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Cooler Master MasterLiquid Pro 280 CPU Cooler Review

Introduction


Cooler Master are one of the leading manufacturers when it comes to PC cooling hardware, I mean, the they even have “cooler” in their name, so you know they mean business. They’re a popular choice for many system builders, from their budget friendly and rather fantastic Hyper 212X cooler series, right up to their new flagship air cooler, the MasterAir Maker 8. Of course, they’ve also created many great water coolers, and we’re eager to test out their latest one, the MasterLiquid Pro 280, which we have in the eTeknix office today.

The latest Cooler Master water coolers use their new FlowOp technology, their brand new MasterFan Pro fans, improved radiator fin design, and many other tweaks and improvement that seeks to make this one of their greatest ever coolers, something we’re eager to test and find out for ourselves!

“FlowOp starts at the molten core where the CPU meets with the copper base. From there, it applies the principles of heat dissipation throughout the closed loop to not only carry that heat away and out of the case, but to do it as quietly and efficiently as possible while extending the cooler’s lifespan.”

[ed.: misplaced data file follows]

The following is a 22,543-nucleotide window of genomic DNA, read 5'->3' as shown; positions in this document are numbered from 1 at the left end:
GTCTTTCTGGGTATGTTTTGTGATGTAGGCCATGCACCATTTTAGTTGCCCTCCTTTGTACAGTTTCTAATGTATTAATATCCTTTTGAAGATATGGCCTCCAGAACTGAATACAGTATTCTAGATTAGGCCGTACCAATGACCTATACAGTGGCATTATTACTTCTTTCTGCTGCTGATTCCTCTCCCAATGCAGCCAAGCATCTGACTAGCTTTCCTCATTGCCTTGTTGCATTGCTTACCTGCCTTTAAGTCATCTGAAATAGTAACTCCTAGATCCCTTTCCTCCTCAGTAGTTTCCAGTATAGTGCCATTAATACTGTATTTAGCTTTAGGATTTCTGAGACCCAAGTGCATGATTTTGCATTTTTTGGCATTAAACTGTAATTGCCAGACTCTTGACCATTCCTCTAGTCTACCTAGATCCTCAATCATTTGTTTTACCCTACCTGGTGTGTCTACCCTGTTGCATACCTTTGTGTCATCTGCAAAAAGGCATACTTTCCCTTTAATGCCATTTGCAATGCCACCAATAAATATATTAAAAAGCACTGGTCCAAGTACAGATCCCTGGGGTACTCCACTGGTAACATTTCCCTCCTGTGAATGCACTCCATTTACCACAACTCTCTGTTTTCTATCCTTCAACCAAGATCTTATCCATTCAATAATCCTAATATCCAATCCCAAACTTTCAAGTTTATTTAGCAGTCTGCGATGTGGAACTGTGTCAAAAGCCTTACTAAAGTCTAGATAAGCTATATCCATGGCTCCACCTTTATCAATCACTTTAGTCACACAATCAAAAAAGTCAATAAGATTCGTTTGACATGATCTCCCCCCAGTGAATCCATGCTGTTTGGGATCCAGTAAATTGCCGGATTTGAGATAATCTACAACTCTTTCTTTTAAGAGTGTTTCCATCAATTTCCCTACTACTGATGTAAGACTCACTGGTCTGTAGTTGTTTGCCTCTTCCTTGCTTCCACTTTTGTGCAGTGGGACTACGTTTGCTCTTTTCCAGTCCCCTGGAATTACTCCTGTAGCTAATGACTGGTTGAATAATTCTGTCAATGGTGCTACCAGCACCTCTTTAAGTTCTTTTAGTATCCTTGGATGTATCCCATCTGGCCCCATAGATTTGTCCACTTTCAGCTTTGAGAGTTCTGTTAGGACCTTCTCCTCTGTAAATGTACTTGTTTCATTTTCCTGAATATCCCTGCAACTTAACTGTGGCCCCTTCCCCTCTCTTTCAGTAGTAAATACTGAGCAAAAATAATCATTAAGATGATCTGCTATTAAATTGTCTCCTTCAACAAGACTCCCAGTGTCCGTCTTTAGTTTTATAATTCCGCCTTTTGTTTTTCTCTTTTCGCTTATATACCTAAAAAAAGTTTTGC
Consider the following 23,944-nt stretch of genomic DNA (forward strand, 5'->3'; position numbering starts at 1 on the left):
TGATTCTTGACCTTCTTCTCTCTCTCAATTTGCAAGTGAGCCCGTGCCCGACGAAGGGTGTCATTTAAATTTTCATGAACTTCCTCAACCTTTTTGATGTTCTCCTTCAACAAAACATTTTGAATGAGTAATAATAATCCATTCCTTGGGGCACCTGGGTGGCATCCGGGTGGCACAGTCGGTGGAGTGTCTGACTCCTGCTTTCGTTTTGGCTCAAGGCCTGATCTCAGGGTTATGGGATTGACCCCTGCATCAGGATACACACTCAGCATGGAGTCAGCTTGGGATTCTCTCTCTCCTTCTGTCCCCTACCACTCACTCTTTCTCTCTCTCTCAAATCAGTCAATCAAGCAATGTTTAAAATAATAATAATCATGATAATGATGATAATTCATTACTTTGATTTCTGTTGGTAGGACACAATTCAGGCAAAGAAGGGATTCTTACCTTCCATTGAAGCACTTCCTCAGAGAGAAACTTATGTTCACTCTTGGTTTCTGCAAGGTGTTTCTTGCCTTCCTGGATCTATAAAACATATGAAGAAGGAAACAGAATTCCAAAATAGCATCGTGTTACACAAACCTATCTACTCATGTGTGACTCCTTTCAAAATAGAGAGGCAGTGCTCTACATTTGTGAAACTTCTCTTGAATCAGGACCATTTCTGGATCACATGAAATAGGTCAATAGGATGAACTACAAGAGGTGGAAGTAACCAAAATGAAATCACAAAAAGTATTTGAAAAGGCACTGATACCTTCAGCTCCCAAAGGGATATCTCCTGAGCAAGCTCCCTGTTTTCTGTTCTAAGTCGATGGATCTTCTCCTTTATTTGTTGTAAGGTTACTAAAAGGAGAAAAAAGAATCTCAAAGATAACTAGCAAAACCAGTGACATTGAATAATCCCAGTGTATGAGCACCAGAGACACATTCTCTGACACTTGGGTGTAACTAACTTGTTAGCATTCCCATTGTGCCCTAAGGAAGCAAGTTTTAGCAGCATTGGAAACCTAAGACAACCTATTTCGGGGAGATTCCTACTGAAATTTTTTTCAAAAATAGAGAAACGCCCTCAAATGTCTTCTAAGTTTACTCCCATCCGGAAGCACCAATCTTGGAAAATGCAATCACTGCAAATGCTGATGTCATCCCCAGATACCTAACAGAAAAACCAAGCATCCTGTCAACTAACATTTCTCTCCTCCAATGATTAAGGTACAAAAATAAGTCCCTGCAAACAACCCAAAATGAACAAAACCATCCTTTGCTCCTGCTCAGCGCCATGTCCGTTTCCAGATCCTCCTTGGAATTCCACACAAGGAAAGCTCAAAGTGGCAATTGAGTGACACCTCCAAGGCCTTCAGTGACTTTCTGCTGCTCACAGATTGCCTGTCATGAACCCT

The new MasterLiquid Pro comes in a 120mm and 240mm form factor also, but today we’ve got the big daddy of the bunch, the 280mm model, which comes with dual 140mm fans that should give us more surface area on the radiator, and excellent airflow even at lower RPM, which should also mean lower noise!

Packaging and Accessories

This is a big CPU cooler, so it does come in a fairly chunky and heavy box. There’s a nice picture of the MasterLiquid on the front cover, and it shows off some blue LED lighting in the pump housing too.

Around the back, a full breakdown of all the dimensions and main specifications, as well as a cool exploded view of the FlowOp pump design.

Everything comes very well protected with durable cardboard housing, plastic sleeves and cardboard dividers.

In the box, you’ll find a large rubber grommet, Y-split fan cables, Intel and AMD brackets, a universal back plate, and a nice package with all the appropriate screws and fittings. There’s also a small tube of thermal paste, which has more than enough for multiple installations.

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Peter Donnell

As a child still in my 30's, I spend my day combining my love of music and movies with a life-long passion for gaming, from arcade classics and retro consoles to the latest high-end PC and console games. So it's no wonder I write about tech and test the latest hardware while I enjoy my hobbies!

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